What is Earth System Science?
Earth System Science (ESS) is the application of systems science to the Earth sciences. It attempts to study the whole Earth as a system of many interacting parts and focus on the changes within and between systems.
Methane has long been considered a harbinger of climate catastrophe. According to NASA, “what we know for sure is that a lot more methane (CH4) has made its way into the atmosphere since the beginning of the Industrial Revolution.”
“We must not believe those, who today, with philosophical bearing and deliberative tone, prophesy the fall of culture and accept the ignorabimus. For us there is no ignorabimus, and in my opinion none whatever in natural science. In opposition to the foolish ignorabimus our slogan shall be: We must know — we will know!” —David […]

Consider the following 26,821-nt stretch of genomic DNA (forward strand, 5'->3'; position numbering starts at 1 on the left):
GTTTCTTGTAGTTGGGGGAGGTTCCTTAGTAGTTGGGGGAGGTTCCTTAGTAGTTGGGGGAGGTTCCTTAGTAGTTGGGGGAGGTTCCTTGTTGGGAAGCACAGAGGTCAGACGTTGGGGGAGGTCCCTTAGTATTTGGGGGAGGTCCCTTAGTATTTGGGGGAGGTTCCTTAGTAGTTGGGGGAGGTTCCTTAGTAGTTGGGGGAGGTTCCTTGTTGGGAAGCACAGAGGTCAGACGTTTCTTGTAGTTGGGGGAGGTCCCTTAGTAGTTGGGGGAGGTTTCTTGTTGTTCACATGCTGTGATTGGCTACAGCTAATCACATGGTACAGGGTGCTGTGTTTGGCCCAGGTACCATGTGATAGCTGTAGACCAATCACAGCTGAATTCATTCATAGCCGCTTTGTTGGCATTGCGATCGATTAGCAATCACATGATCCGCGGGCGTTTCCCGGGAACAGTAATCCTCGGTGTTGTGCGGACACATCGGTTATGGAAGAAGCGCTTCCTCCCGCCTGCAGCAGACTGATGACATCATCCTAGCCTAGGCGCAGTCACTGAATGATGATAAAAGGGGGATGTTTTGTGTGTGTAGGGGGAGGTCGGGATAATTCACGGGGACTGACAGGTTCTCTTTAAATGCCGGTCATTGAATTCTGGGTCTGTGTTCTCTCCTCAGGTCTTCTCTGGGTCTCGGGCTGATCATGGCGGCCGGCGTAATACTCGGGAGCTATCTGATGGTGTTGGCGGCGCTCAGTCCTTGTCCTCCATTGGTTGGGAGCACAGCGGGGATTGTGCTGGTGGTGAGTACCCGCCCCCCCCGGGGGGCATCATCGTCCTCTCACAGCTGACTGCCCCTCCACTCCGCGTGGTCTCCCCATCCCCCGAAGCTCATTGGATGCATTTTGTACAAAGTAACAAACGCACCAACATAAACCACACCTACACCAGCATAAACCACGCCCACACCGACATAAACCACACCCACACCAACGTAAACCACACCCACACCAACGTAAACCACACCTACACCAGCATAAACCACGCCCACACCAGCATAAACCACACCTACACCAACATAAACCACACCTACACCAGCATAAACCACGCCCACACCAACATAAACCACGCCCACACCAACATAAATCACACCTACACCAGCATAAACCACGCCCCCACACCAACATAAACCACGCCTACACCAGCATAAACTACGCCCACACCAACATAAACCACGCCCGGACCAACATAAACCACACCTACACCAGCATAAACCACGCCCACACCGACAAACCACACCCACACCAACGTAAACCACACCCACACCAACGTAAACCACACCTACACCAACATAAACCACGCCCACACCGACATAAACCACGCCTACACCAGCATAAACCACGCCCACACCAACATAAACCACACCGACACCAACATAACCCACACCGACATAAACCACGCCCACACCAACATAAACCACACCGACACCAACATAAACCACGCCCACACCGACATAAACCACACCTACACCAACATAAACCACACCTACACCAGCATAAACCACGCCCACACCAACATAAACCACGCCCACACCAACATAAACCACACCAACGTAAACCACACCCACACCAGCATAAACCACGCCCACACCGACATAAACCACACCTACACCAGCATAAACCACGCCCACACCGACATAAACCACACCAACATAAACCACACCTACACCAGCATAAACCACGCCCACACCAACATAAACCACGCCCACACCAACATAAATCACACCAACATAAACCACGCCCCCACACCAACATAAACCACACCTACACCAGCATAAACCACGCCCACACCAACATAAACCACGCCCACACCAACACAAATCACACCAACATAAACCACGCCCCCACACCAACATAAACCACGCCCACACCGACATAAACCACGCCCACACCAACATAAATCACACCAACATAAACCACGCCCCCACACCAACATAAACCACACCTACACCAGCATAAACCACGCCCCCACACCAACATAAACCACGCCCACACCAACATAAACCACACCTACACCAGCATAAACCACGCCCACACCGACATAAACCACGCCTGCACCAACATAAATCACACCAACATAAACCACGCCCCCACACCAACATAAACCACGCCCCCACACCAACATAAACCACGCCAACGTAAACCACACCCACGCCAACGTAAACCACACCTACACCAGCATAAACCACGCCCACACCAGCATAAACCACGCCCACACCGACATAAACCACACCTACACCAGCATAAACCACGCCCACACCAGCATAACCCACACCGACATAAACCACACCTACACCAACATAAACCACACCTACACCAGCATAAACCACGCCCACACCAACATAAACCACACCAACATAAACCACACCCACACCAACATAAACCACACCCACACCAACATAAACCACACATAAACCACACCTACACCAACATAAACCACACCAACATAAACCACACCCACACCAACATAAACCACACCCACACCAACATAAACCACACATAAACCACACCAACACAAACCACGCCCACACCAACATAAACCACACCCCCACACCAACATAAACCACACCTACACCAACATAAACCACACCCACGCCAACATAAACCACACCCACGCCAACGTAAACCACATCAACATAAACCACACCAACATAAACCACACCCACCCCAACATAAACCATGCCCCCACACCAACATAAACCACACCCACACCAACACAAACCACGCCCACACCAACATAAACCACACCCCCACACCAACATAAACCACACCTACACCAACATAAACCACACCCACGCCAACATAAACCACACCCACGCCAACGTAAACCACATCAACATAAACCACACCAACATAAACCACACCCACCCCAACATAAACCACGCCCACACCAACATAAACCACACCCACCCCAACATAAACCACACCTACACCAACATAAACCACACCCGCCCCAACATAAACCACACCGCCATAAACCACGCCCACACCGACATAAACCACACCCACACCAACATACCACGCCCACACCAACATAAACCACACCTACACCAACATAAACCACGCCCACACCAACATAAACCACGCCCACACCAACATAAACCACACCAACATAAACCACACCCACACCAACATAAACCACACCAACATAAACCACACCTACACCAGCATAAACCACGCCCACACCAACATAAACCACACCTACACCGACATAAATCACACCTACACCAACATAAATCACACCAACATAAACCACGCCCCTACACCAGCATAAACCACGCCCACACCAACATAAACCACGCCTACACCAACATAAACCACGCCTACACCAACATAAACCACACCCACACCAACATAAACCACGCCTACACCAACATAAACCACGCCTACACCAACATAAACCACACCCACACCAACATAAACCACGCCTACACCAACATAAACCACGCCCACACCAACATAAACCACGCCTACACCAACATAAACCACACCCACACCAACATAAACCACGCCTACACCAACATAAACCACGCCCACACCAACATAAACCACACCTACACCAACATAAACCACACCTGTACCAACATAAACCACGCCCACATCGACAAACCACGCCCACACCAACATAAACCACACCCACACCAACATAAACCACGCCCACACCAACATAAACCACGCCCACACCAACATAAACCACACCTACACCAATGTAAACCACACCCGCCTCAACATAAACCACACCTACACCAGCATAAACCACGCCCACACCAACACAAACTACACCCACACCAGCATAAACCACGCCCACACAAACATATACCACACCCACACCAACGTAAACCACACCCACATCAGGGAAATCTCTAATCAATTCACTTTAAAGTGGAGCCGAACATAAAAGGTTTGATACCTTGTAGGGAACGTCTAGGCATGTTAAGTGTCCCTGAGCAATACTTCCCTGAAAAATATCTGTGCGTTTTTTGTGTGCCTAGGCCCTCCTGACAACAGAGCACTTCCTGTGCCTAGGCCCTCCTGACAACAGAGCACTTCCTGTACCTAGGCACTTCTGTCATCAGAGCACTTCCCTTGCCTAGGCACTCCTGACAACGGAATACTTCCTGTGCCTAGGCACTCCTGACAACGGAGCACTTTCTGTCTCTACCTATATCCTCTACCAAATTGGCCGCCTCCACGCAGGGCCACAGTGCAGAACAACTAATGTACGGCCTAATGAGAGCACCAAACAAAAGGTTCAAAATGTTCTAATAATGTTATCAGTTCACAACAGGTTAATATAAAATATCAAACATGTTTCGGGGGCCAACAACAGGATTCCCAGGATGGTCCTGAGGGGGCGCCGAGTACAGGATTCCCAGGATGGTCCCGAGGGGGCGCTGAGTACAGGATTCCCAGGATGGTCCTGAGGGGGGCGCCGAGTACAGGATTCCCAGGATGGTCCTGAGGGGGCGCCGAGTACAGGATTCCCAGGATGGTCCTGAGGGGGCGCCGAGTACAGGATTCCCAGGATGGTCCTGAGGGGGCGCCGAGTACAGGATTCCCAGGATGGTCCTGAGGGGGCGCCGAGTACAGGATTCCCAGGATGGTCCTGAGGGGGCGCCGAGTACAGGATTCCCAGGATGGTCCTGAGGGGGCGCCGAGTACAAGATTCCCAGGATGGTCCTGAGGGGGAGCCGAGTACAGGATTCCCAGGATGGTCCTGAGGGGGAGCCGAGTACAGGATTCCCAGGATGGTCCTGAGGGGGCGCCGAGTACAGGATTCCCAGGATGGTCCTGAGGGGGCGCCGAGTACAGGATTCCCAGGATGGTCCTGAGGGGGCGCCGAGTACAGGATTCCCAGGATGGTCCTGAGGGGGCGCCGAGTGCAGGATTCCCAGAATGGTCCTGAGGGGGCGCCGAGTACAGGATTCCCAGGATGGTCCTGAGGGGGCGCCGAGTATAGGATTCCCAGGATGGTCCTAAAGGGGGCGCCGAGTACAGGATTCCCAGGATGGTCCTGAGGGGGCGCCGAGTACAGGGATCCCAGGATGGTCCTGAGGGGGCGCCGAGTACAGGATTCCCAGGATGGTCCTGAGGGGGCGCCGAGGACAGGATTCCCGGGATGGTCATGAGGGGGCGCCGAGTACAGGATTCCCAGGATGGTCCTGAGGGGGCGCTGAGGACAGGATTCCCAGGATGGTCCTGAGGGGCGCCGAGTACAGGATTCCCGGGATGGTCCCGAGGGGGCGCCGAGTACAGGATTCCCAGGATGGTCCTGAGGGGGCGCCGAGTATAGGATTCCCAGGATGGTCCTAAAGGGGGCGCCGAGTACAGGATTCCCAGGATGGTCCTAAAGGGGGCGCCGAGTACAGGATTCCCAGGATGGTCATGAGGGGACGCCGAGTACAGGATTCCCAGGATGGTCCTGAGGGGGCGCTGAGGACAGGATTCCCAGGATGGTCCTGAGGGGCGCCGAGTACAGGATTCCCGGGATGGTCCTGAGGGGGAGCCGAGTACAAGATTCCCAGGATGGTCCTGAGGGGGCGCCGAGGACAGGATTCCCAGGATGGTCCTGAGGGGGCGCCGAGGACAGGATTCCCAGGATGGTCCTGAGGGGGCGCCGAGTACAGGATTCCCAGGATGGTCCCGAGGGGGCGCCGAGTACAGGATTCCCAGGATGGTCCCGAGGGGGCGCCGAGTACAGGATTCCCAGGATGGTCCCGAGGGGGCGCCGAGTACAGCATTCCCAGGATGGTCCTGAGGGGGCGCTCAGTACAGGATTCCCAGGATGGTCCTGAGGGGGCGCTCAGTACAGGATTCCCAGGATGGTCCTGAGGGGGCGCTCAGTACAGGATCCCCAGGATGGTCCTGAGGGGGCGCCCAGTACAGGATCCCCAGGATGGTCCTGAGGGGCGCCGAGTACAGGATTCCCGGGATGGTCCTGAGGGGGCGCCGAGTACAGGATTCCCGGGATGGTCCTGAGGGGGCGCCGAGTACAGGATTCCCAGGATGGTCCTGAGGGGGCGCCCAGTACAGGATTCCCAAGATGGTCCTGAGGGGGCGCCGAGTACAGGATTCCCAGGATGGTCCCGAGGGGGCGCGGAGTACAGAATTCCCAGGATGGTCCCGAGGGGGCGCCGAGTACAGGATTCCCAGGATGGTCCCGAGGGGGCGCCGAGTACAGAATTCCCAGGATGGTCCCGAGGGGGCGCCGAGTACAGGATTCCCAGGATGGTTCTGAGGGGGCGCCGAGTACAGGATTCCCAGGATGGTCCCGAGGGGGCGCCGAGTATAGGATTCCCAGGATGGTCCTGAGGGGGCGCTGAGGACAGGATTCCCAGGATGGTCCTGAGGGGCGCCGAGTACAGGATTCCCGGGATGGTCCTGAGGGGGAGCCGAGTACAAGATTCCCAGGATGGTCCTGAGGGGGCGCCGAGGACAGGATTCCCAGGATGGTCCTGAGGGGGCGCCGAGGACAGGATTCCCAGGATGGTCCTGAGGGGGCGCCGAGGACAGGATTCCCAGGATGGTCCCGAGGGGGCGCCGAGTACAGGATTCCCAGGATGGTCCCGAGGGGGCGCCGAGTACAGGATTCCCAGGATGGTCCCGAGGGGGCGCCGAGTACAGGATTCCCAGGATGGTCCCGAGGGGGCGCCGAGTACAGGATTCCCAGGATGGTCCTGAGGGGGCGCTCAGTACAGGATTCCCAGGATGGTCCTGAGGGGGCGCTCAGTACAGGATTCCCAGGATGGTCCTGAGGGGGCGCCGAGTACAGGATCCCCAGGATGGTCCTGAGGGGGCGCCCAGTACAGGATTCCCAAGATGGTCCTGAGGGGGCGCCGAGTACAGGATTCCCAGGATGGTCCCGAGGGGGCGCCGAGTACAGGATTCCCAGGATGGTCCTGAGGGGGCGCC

The Arctic in Free Fall
According to Jarvis Cocker, author at The Guardian who wrote The Iceman Cometh, “of the Arctic sea ice, 75% has been lost over the past 30 years. Last year saw sea-ice levels plummet to the second-lowest since records began.
We should be interested in Paleoclimatology because it is important for past, contemporary, and future issues. Understanding past climate helps us to explain how current ecosystems came to be. For example, climate typically controls what types of vegetation grow in a particular area.
Methane (CH4) is one of the most powerful, abundant and surprising greenhouse gases. It is defined in chemistry as a colorless, odorless flammable gas which is the main constituent of natural gas. It is the simplest member of the alkane series of hydrocarbons and is the most commonly found gas. It is a chemical compound that shows up nearly everywhere on the planet. Why and where it shows up is often a mystery. In many ways it is an unknown. The story of methane is a complex and fascinating tale with many current controversies.